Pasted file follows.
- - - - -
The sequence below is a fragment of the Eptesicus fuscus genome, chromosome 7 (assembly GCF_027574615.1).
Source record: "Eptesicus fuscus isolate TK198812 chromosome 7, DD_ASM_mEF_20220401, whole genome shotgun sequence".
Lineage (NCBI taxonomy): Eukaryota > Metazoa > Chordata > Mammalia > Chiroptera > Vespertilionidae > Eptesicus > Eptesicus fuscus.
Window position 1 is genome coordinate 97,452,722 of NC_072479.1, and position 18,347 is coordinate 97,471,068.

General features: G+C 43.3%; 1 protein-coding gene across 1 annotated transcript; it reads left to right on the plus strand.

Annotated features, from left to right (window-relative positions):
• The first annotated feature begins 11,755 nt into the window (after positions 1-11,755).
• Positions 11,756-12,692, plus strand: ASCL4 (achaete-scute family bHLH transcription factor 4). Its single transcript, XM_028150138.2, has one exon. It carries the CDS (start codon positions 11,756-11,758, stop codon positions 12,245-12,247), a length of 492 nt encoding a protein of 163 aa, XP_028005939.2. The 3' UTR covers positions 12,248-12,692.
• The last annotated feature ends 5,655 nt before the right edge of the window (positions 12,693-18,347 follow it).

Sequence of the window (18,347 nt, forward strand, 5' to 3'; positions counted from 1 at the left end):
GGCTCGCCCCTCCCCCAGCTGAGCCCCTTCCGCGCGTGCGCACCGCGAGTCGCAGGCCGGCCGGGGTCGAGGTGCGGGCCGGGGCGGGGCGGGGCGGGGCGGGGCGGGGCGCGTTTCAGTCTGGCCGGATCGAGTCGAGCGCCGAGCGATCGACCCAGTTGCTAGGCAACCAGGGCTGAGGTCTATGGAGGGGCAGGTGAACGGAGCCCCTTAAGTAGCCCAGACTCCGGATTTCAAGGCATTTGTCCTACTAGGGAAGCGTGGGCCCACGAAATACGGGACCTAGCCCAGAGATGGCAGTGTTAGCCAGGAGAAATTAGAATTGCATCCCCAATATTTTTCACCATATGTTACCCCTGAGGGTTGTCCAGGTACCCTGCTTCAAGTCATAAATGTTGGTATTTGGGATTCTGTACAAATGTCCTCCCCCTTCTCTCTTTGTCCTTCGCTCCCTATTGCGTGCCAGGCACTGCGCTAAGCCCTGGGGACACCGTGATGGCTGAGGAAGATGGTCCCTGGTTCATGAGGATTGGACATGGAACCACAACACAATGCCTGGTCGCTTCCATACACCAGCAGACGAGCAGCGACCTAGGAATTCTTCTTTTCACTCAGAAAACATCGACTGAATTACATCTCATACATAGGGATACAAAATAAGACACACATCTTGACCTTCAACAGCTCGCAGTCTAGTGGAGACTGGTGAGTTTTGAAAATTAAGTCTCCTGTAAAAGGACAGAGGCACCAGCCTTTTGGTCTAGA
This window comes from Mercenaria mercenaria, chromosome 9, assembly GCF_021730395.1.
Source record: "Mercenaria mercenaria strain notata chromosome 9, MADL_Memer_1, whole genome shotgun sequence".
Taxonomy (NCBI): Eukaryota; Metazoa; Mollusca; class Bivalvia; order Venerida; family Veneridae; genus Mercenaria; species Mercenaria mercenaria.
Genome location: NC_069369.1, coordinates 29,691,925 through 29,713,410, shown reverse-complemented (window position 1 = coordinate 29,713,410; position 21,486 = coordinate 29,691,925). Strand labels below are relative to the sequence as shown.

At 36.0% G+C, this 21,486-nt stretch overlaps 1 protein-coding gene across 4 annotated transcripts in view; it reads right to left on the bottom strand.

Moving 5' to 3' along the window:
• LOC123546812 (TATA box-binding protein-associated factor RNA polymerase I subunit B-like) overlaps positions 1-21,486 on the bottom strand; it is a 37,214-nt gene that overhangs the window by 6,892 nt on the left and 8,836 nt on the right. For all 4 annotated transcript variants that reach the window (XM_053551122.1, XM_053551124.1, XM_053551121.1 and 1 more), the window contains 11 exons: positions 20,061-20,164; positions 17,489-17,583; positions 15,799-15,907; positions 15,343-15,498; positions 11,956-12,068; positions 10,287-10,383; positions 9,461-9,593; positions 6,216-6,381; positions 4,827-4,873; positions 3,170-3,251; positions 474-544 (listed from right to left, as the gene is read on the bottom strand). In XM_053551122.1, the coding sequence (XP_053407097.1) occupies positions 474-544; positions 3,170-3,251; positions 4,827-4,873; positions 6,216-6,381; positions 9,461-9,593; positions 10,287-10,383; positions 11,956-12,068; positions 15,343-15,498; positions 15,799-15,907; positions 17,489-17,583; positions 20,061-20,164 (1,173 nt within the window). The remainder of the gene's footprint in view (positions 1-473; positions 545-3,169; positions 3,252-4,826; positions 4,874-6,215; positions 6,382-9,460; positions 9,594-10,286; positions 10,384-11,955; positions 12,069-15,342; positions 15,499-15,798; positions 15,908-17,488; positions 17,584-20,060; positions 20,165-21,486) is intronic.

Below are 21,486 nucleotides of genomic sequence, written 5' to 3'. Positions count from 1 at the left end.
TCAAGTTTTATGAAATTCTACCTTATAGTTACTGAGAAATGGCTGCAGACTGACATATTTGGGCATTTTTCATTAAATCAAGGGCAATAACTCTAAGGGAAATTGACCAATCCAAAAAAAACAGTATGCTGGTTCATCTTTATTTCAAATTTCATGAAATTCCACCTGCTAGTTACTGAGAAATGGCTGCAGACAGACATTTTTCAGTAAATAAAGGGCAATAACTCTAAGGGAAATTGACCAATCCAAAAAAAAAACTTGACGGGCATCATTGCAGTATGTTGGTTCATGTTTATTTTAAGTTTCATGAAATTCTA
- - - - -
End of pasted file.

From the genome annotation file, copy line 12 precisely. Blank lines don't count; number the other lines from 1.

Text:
This window comes from Mercenaria mercenaria, chromosome 9, assembly GCF_021730395.1.